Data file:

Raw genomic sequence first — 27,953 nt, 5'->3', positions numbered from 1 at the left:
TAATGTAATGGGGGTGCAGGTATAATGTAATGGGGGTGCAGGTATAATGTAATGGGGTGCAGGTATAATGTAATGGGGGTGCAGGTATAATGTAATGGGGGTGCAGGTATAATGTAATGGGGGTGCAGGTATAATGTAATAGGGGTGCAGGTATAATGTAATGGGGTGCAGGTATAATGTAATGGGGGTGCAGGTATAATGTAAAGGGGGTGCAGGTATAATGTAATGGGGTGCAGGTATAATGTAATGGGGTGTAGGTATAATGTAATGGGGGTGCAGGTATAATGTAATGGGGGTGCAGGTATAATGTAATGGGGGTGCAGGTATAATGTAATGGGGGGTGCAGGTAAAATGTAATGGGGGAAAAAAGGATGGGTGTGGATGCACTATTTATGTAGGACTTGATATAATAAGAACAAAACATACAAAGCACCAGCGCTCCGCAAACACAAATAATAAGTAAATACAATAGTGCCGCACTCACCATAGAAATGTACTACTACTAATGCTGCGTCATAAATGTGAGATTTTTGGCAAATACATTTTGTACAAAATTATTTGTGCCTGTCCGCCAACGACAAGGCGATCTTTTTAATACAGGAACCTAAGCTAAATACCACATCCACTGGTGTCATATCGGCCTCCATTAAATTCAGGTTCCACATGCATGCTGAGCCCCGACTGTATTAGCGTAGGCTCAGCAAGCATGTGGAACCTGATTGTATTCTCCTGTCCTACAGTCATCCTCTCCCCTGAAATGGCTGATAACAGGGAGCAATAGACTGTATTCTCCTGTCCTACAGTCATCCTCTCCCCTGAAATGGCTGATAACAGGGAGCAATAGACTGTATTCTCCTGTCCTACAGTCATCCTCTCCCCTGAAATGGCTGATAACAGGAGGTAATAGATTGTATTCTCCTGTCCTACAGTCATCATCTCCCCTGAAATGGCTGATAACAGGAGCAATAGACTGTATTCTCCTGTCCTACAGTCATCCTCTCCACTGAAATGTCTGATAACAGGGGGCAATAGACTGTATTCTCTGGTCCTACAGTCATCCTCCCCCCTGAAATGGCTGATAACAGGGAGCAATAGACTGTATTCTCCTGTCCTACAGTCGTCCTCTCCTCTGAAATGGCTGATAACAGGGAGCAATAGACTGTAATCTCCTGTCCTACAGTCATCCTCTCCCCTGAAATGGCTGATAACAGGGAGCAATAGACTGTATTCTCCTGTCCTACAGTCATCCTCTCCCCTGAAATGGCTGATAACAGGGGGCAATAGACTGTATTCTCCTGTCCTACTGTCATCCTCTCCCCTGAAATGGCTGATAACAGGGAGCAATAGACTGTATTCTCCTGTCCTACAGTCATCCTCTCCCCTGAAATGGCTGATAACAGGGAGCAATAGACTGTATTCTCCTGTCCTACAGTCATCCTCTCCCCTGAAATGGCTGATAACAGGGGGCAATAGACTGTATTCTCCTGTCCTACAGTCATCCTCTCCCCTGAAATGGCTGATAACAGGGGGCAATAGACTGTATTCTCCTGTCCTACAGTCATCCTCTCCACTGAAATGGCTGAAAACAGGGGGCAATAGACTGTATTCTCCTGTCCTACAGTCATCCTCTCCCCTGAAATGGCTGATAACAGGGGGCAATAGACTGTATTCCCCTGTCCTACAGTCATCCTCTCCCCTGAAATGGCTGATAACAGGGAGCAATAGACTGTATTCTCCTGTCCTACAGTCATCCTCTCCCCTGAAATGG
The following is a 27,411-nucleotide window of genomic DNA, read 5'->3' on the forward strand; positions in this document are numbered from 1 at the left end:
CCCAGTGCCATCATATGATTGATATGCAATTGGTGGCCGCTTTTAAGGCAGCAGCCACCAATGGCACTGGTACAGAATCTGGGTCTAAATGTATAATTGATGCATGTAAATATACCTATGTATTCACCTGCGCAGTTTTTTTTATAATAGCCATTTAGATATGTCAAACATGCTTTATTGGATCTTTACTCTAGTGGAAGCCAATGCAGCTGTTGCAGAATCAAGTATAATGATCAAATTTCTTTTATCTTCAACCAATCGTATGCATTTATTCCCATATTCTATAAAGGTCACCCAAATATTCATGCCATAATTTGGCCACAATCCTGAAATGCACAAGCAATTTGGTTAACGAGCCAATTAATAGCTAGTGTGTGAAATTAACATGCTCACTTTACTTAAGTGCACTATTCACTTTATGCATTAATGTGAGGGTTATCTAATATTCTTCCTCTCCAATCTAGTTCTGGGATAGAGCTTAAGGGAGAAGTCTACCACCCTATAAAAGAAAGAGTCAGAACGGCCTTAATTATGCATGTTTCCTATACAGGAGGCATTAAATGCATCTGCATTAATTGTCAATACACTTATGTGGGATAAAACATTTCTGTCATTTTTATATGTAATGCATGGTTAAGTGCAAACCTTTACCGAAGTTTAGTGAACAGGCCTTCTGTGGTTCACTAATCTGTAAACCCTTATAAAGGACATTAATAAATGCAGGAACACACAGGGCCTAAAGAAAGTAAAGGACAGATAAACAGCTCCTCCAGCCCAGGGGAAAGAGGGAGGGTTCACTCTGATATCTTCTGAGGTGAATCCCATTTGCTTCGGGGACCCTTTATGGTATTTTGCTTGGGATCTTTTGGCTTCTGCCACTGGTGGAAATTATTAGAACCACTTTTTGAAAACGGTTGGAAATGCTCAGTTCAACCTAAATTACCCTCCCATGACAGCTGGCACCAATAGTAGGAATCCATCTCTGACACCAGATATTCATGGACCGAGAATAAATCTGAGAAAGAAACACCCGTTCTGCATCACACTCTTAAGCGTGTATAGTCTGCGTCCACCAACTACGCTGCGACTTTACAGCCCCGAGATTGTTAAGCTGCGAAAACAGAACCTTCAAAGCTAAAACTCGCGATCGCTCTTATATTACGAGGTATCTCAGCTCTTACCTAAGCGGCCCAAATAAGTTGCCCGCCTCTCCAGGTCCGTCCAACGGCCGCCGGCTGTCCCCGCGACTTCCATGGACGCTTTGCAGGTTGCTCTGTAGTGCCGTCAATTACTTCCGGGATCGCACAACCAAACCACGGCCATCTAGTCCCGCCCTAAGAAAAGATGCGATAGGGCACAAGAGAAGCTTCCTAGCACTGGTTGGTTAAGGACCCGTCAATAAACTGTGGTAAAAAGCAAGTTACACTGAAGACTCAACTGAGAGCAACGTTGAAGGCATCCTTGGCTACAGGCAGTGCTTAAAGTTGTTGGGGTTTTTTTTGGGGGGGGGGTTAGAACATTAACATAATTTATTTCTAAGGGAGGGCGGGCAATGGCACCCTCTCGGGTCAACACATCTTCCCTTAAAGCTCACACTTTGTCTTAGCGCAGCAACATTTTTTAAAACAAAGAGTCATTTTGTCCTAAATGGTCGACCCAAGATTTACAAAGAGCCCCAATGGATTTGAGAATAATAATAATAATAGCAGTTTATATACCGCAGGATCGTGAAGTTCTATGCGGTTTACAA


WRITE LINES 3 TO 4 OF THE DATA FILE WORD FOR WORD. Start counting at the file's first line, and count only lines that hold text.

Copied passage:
The following is a 27,411-nucleotide window of genomic DNA, read 5'->3' on the forward strand; positions in this document are numbered from 1 at the left end:
CCCAGTGCCATCATATGATTGATATGCAATTGGTGGCCGCTTTTAAGGCAGCAGCCACCAATGGCACTGGTACAGAATCTGGGTCTAAATGTATAATTGATGCATGTAAATATACCTATGTATTCACCTGCGCAGTTTTTTTTATAATAGCCATTTAGATATGTCAAACATGCTTTATTGGATCTTTACTCTAGTGGAAGCCAATGCAGCTGTTGCAGAATCAAGTATAATGATCAAATTTCTTTTATCTTCAACCAATCGTATGCATTTATTCCCATATTCTATAAAGGTCACCCAAATATTCATGCCATAATTTGGCCACAATCCTGAAATGCACAAGCAATTTGGTTAACGAGCCAATTAATAGCTAGTGTGTGAAATTAACATGCTCACTTTACTTAAGTGCACTATTCACTTTATGCATTAATGTGAGGGTTATCTAATATTCTTCCTCTCCAATCTAGTTCTGGGATAGAGCTTAAGGGAGAAGTCTACCACCCTATAAAAGAAAGAGTCAGAACGGCCTTAATTATGCATGTTTCCTATACAGGAGGCATTAAATGCATCTGCATTAATTGTCAATACACTTATGTGGGATAAAACATTTCTGTCATTTTTATATGTAATGCATGGTTAAGTGCAAACCTTTACCGAAGTTTAGTGAACAGGCCTTCTGTGGTTCACTAATCTGTAAACCCTTATAAAGGACATTAATAAATGCAGGAACACACAGGGCCTAAAGAAAGTAAAGGACAGATAAACAGCTCCTCCAGCCCAGGGGAAAGAGGGAGGGTTCACTCTGATATCTTCTGAGGTGAATCCCATTTGCTTCGGGGACCCTTTATGGTATTTTGCTTGGGATCTTTTGGCTTCTGCCACTGGTGGAAATTATTAGAACCACTTTTTGAAAACGGTTGGAAATGCTCAGTTCAACCTAAATTACCCTCCCATGACAGCTGGCACCAATAGTAGGAATCCATCTCTGACACCAGATATTCATGGACCGAGAATAAATCTGAGAAAGAAACACCCGTTCTGCATCACACTCTTAAGCGTGTATAGTCTGCGTCCACCAACTACGCTGCGACTTTACAGCCCCGAGATTGTTAAGCTGCGAAAACAGAACCTTCAAAGCTAAAACTCGCGATCGCTCTTATATTACGAGGTATCTCAGCTCTTACCTAAGCGGCCCAAATAAGTTGCCCGCCTCTCCAGGTCCGTCCAACGGCCGCCGGCTGTCCCCGCGACTTCCATGGACGCTTTGCAGGTTGCTCTGTAGTGCCGTCAATTACTTCCGGGATCGCACAACCAAACCACGGCCATCTAGTCCCGCCCTAAGAAAAGATGCGATAGGGCACAAGAGAAGCTTCCTAGCACTGGTTGGTTAAGGACCCGTCAATAAACTGTGGTAAAAAGCAAGTTACACTGAAGACTCAACTGAGAGCAACGTTGAAGGCATCCTTGGCTACAGGCAGTGCTTAAAGTTGTTGGGGTTTTTTTTGGGGGGGGGGTTAGAACATTAACATAATTTATTTCTAAGGGAGGGCGGGCAATGGCACCCTCTCGGGTCAACACATCTTCCCTTAAAGCTCACACTTTGTCTTAGCGCAGCAACATTTTTTAAAACAAAGAGTCATTTTGTCCTAAATGGTCGACCCAAGATTTACAAAGAGCCCCAATGGATTTGAGAATAATAATAATAATAGCAGTTTATATACCGCAGGATCGTGAAGTTCTATGCGGTTTACAA